The Prince

By Niccolò Machiavelli; Peter Bondanella et al. | Go to book overview

which he found them; and although there were some leaders among them who wanted to make changes, there were two things which held them back: one, the power of the Church, which frightened them; and, two, not having any of their own family as cardinals, for these were the source of the conflicts among them. These factions will never be at peace as long as they have cardinals, since such men foster factions, both in Rome and outside it, and those barons are compelled to defend them; and thus, from the ambitions of the prelates are born the discords and the tumults among the barons. Therefore, His Holiness Pope Leo* has found the papacy very powerful indeed; and it is to be hoped that if his predecessors made it great by feats of arms, he will, through his bounty and his infinite virtues, make it very great and worthy of reverence.


CHAPTER XII

On the Various Kinds of Troops and Mercenary
Soldiers

Having treated in detail all the characteristics of those principalities which I proposed to discuss at the beginning, and having considered, to some extent, the reasons for their success or shortcomings, and having demonstrated the ways by which many have tried to acquire them and to maintain them, it remains for me now to speak in general terms of the kinds of offence and defence that can be adopted by each of the previously mentioned principalities. We have said above that a prince must have laid firm foundations; otherwise he will of necessity come to grief. And the principal foundations of all states, the new as well as the old or mixed, are good laws and good armies. And since there cannot exist good laws where there are no good armies, and where there are good armies there must be good laws, I shall leave aside the treatment of laws and discuss the armed forces.

Let me say, therefore, that the armies with which a prince defends his state are made up of his own people, or of mercenaries,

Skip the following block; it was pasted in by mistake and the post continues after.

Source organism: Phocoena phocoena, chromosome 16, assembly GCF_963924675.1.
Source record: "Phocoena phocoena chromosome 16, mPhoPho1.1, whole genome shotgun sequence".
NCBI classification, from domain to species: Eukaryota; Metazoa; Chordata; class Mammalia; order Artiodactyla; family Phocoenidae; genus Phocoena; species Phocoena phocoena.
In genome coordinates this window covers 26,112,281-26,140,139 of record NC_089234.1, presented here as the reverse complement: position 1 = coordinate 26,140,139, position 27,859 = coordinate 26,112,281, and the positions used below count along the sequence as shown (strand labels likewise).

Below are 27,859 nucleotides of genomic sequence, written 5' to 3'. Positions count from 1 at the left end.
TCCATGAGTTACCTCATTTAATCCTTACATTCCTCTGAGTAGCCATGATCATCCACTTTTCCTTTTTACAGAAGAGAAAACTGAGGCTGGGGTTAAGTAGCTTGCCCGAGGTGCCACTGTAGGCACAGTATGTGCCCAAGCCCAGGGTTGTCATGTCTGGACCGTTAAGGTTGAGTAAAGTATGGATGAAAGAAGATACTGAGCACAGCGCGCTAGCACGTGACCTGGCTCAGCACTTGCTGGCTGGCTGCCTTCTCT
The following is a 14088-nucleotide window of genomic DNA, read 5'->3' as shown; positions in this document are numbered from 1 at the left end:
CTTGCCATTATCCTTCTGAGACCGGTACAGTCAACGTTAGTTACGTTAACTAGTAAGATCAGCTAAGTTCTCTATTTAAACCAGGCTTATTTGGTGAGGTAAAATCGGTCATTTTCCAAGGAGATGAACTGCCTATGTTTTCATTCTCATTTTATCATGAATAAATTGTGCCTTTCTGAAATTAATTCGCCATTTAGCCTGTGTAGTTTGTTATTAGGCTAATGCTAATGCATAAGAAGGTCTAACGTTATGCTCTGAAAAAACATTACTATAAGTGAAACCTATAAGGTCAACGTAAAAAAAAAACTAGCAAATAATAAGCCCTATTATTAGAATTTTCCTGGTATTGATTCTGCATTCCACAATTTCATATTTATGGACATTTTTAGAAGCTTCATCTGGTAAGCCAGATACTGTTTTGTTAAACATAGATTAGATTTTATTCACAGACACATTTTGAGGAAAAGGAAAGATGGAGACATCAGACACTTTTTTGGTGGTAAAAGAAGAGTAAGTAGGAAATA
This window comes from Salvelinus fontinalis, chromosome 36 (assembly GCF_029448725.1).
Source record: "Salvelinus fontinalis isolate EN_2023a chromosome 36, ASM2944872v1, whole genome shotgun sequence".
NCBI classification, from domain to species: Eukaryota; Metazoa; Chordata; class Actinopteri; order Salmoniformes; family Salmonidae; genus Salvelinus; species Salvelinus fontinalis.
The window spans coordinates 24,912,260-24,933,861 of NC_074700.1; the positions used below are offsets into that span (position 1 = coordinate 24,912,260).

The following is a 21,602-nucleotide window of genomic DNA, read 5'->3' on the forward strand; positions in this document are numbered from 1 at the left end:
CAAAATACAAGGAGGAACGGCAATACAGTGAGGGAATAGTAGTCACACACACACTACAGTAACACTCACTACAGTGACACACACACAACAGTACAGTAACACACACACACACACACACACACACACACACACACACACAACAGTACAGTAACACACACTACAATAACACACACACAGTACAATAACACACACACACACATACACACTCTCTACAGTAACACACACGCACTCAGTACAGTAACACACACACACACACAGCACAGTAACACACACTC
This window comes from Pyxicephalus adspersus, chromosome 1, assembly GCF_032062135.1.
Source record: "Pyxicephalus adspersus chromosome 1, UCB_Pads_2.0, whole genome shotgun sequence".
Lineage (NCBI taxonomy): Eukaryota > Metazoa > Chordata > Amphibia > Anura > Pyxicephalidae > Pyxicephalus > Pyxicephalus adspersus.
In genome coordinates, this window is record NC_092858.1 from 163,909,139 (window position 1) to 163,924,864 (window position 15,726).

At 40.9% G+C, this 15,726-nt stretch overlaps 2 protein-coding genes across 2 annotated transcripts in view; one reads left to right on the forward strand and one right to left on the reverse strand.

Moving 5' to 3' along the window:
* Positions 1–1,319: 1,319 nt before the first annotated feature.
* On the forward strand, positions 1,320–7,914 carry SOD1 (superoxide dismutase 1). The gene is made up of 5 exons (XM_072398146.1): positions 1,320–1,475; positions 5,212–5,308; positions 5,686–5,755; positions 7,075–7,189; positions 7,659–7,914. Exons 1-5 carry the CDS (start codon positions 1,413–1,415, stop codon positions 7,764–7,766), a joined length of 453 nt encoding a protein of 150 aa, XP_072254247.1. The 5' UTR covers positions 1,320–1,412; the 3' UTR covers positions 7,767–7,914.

-41-

Notes for this page

Add a new note
If you are trying to select text to create highlights or citations, remember that you must now click or tap on the first word, and then click or tap on the last word.
One moment ...
Default project is now your active project.
Project items
Notes
Cite this page

Cited page

Style
Citations are available only to our active members.
Buy instant access to cite pages or passages in MLA 8, MLA 7, APA and Chicago citation styles.

(Einhorn, 1992, p. 25)

(Einhorn 25)

(Einhorn 25)

1. Lois J. Einhorn, Abraham Lincoln, the Orator: Penetrating the Lincoln Legend (Westport, CT: Greenwood Press, 1992), 25, http://www.questia.com/read/27419298.

Note: primary sources have slightly different requirements for citation. Please see these guidelines for more information.

Cited page

Bookmark this page
The Prince
Table of contents

Table of contents

Settings

Settings

Typeface
Text size Smaller Larger Reset View mode
Search within

Search within this book

Look up

Look up a word

  • Dictionary
  • Thesaurus
Please submit a word or phrase above.
Print this page

Print this page

Why can't I print more than one page at a time?

Help
Full screen
Items saved from this book
  • Bookmarks
  • Highlights & Notes
  • Citations
/ 101

matching results for page

    Questia reader help

    How to highlight and cite specific passages

    1. Click or tap the first word you want to select.
    2. Click or tap the last word you want to select, and you’ll see everything in between get selected.
    3. You’ll then get a menu of options like creating a highlight or a citation from that passage of text.

    OK, got it!

    Cited passage

    Style
    Citations are available only to our active members.
    Buy instant access to cite pages or passages in MLA 8, MLA 7, APA and Chicago citation styles.

    "Portraying himself as an honest, ordinary person helped Lincoln identify with his audiences." (Einhorn, 1992, p. 25).

    "Portraying himself as an honest, ordinary person helped Lincoln identify with his audiences." (Einhorn 25)

    "Portraying himself as an honest, ordinary person helped Lincoln identify with his audiences." (Einhorn 25)

    "Portraying himself as an honest, ordinary person helped Lincoln identify with his audiences."1

    1. Lois J. Einhorn, Abraham Lincoln, the Orator: Penetrating the Lincoln Legend (Westport, CT: Greenwood Press, 1992), 25, http://www.questia.com/read/27419298.

    Cited passage

    Thanks for trying Questia!

    Please continue trying out our research tools, but please note, full functionality is available only to our active members.

    Your work will be lost once you leave this Web page.

    Buy instant access to save your work.

    Already a member? Log in now.

    Search by... Author
    Show... All Results Primary Sources Peer-reviewed

    Oops!

    An unknown error has occurred. Please click the button below to reload the page. If the problem persists, please try again in a little while.